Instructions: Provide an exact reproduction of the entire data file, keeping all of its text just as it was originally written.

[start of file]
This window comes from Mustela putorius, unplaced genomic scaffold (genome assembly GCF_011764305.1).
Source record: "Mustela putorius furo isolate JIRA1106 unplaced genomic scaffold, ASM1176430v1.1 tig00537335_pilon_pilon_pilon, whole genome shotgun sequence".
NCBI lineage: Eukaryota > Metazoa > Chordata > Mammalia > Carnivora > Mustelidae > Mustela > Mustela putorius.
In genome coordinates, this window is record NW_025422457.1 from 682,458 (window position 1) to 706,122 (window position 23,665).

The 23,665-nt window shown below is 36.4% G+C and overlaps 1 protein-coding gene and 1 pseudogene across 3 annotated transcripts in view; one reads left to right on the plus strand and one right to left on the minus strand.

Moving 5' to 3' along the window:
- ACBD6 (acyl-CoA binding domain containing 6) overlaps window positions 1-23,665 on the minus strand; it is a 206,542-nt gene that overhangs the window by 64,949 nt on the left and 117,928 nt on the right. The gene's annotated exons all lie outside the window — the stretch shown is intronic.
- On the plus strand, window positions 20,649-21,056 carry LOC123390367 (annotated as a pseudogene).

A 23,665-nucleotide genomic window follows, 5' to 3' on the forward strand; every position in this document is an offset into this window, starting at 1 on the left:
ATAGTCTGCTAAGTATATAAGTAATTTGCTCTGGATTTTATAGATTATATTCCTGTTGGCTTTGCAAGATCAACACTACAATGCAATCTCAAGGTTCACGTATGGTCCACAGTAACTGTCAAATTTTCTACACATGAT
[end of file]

This window comes from Mustela putorius, unplaced genomic scaffold (genome assembly GCF_011764305.1).
Source record: "Mustela putorius furo isolate JIRA1106 unplaced genomic scaffold, ASM1176430v1.1 tig00537335_pilon_pilon_pilon, whole genome shotgun sequence".
NCBI lineage: Eukaryota > Metazoa > Chordata > Mammalia > Carnivora > Mustelidae > Mustela > Mustela putorius.
In genome coordinates, this window is record NW_025422457.1 from 682,458 (window position 1) to 706,122 (window position 23,665).

The 23,665-nt window shown below is 36.4% G+C and overlaps 1 protein-coding gene and 1 pseudogene across 3 annotated transcripts in view; one reads left to right on the plus strand and one right to left on the minus strand.

Moving 5' to 3' along the window:
- ACBD6 (acyl-CoA binding domain containing 6) overlaps window positions 1-23,665 on the minus strand; it is a 206,542-nt gene that overhangs the window by 64,949 nt on the left and 117,928 nt on the right. The gene's annotated exons all lie outside the window — the stretch shown is intronic.
- On the plus strand, window positions 20,649-21,056 carry LOC123390367 (annotated as a pseudogene).

A 23,665-nucleotide genomic window follows, 5' to 3' on the forward strand; every position in this document is an offset into this window, starting at 1 on the left:
ATAGTCTGCTAAGTATATAAGTAATTTGCTCTGGATTTTATAGATTATATTCCTGTTGGCTTTGCAAGATCAACACTACAATGCAATCTCAAGGTTCACGTATGGTCCACAGTAACTGTCAAATTTTCTACACATGAT